There's one aspect of Starbucks tax-dodging that hasn't had the attention it should. To see it, ask: who loses when multinationals don't pay tax? The answer is not just the Exchequer, but the small businesses competing with the big firms. The independent cafe owner competing with Starbucks is already at a disadvantage because Starbucks size allows it to bear losses and to buy in bulk. Starbucks' tax-dodging gives it a further edge - because in retaining more of its cash, Starbucks can more easily open new stores, taking custom from the independent cafe. Similarly, independent booksellers who do pay tax are disadvantaged when Amazon doesn't.
You would therefore expect the backlash against multinationals tax-dodging to come not just from lefty moralizers, but from supporters of small businesses.
But I haven't been deafened by such complaints. To those of us whose outlook was formed in the 80s, this is weird. The Tories then claimed to be the party of small business: Thatcher never lost a chance to remind us she was a grocer's daughter.
And, ideologically, Conservatives have alleged that there is an affinity between them and small business. Thatcher claimed that such businesses "embody freedom and independence". And David Willetts wrote in the early 90s that:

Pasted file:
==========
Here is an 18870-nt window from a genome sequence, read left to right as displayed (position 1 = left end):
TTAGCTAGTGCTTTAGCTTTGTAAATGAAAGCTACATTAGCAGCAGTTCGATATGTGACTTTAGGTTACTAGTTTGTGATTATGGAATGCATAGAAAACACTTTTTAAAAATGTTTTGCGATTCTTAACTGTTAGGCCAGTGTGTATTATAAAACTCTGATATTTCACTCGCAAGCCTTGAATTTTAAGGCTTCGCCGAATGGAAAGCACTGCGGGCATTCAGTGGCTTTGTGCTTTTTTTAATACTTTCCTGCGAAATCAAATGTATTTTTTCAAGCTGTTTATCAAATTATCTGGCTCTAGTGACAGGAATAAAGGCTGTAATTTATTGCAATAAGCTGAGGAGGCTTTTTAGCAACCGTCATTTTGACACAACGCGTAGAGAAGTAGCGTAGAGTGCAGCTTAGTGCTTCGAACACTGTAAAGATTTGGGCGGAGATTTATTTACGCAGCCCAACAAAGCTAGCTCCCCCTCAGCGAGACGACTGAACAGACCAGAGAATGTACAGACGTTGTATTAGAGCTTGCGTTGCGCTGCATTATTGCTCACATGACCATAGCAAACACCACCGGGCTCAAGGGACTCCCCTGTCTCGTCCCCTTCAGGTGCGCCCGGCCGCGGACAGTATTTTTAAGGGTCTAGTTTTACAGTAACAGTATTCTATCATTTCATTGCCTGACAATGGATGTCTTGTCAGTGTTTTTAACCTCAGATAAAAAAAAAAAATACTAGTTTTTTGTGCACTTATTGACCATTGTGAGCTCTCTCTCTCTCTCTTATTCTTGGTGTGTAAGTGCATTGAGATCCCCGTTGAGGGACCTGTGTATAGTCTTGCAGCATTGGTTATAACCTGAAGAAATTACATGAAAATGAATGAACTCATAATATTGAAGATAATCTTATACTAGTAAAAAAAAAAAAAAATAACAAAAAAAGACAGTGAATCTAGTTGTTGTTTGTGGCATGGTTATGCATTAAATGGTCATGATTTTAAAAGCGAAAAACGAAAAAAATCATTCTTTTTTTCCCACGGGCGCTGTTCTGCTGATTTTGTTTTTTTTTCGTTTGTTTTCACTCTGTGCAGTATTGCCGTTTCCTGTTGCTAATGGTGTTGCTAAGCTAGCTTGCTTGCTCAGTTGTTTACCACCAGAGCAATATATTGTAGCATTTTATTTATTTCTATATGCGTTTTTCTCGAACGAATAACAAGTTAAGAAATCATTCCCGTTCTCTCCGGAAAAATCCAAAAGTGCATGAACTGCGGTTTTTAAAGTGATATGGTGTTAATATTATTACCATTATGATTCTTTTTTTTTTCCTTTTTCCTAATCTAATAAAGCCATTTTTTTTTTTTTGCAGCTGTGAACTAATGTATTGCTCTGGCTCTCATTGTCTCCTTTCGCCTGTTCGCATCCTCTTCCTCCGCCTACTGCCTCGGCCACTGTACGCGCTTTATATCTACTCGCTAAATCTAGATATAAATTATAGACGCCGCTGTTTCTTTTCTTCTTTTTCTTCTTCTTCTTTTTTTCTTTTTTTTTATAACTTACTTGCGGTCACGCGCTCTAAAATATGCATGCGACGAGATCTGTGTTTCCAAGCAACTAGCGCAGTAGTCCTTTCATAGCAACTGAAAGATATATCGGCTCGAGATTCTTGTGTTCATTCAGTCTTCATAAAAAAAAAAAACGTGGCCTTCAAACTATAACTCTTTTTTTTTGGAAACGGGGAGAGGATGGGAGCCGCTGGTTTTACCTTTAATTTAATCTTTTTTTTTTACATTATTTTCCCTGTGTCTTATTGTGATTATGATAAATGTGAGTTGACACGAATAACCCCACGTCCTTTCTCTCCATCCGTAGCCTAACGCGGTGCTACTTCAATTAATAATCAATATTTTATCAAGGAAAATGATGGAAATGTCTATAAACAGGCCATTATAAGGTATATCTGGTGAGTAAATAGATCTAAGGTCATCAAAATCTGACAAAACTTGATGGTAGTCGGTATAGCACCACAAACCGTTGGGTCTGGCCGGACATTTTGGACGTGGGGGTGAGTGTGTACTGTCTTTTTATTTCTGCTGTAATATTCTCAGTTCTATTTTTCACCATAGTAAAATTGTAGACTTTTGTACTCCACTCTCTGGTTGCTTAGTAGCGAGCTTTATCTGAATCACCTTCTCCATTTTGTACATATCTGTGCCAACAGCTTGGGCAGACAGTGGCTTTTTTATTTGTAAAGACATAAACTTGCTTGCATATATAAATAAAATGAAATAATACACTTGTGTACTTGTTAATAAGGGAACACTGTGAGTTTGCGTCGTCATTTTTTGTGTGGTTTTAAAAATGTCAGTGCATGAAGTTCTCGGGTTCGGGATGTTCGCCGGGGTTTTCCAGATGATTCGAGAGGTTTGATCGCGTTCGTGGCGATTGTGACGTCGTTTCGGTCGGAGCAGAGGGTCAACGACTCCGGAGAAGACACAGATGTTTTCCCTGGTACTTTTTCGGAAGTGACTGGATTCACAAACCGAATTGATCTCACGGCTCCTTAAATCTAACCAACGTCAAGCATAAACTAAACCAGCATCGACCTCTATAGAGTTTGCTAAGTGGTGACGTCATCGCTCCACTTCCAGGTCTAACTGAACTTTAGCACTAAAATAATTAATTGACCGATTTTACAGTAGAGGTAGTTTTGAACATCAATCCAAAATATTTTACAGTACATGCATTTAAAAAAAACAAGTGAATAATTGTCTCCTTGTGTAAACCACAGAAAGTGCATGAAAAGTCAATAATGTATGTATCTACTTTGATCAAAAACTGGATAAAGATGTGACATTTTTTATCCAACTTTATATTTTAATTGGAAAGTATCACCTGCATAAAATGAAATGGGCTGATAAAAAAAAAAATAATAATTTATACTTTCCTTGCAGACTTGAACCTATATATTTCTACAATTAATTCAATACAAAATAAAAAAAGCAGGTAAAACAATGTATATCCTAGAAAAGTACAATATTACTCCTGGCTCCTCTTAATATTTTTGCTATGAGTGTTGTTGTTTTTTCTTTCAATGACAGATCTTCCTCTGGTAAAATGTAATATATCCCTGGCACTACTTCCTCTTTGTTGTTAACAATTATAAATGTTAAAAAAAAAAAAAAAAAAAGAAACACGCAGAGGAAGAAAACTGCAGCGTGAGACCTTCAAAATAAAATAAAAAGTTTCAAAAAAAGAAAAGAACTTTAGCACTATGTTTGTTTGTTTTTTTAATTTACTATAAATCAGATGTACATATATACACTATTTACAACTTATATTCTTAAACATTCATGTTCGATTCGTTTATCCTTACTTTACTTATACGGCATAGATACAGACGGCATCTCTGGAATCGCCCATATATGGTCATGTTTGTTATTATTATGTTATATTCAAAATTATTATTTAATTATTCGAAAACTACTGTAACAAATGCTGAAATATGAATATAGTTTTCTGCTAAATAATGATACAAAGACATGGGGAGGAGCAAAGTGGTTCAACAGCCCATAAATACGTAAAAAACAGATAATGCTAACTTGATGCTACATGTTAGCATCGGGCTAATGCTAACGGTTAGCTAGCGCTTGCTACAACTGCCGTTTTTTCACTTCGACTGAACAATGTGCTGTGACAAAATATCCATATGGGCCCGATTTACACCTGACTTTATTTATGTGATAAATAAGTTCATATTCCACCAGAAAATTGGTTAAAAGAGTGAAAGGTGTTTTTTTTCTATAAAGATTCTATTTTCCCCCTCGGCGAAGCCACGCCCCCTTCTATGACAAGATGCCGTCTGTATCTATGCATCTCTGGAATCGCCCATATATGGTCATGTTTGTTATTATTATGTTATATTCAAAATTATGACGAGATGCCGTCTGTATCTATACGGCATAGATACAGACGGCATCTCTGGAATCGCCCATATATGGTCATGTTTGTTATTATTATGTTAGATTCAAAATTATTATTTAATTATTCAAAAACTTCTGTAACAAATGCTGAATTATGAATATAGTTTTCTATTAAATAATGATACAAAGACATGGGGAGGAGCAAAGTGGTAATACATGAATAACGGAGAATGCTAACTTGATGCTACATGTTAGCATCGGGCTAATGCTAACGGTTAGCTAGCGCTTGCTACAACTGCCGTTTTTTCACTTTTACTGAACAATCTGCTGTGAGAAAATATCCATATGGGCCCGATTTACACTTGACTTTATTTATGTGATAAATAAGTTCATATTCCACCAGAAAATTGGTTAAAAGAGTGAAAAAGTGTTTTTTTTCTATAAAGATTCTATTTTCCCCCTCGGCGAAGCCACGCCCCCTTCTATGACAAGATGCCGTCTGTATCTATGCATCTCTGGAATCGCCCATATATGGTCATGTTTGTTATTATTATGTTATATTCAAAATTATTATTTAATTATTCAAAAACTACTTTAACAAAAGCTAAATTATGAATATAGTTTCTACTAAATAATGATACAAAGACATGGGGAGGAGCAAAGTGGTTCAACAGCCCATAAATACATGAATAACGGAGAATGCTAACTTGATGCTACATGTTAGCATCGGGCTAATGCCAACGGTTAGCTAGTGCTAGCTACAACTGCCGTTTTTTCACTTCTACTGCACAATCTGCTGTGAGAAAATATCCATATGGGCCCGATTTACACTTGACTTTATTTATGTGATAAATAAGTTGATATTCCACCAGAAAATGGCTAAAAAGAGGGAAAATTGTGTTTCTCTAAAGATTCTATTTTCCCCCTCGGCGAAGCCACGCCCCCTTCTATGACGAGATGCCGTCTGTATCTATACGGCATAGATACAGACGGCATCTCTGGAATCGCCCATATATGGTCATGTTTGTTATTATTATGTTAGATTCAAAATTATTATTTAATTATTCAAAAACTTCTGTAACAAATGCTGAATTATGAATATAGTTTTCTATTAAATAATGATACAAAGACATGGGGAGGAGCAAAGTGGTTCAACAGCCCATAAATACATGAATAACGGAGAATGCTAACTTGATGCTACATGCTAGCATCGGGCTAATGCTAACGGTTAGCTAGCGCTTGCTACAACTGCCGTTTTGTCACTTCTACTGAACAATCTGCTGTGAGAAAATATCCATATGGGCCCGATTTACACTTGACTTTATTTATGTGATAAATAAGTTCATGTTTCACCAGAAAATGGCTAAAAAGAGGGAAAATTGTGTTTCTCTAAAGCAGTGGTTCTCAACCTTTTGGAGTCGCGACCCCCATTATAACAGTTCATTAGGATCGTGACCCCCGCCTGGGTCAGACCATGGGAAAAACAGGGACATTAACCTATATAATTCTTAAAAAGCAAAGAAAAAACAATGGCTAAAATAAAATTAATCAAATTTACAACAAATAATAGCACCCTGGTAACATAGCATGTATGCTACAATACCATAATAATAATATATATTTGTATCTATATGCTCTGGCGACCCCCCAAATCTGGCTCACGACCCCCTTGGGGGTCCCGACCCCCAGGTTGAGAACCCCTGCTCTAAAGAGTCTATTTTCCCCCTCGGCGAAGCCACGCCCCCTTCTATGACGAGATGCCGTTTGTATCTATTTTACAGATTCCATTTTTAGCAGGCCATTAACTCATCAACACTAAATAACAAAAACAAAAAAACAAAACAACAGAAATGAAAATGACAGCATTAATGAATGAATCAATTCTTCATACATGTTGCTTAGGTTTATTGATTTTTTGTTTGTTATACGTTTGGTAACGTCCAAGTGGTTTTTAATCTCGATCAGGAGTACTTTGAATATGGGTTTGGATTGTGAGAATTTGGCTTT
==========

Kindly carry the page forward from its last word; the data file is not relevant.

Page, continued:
Modern conservatism aims to reconcile free markets (which deliver freedom and prosperity) with a recognition of the importance of community (which sustains our values) (Modern Conservativism, p92)
And aren't cafe and bookshop owners pillars of local communities?
Which poses the question. Why, then, aren't today's Tories so angry about the threat to small businesses posed by the multinationals? Surely, many small businesses are threatened more by multinationals' ability to use their tax-dodging to expand than they are by employment protection laws. So why the silence? (It's not just multinationals' tax-dodging where Tories are surprisingly quiet; I got the impression they were equivocal when farmers complained about supermarkets using their buying power to drive prices down.)
It's not because small businesses are less numerous now than they were in Thatcher's day. Quite the opposite. Since 1987, the numbers of self-employed have risen by one-third, much faster than the growth in employment generally. You'd therefore expect politicians to speak more about the interests of independent sole proprietors than they did in the 80s. But it seems they speak less.
This is a puzzle. I mean, it can't be that the Tories were never sincere about being the party of small business, and only ever used such talk as a front for being the party of big business, can it?
* It seems that, in Starbucks' case, tax-dodging has recently been a bad business strategy, but this is because of lefty customers boycotting it, which only emphasizes the puzzle that the right is no longer the party of small business.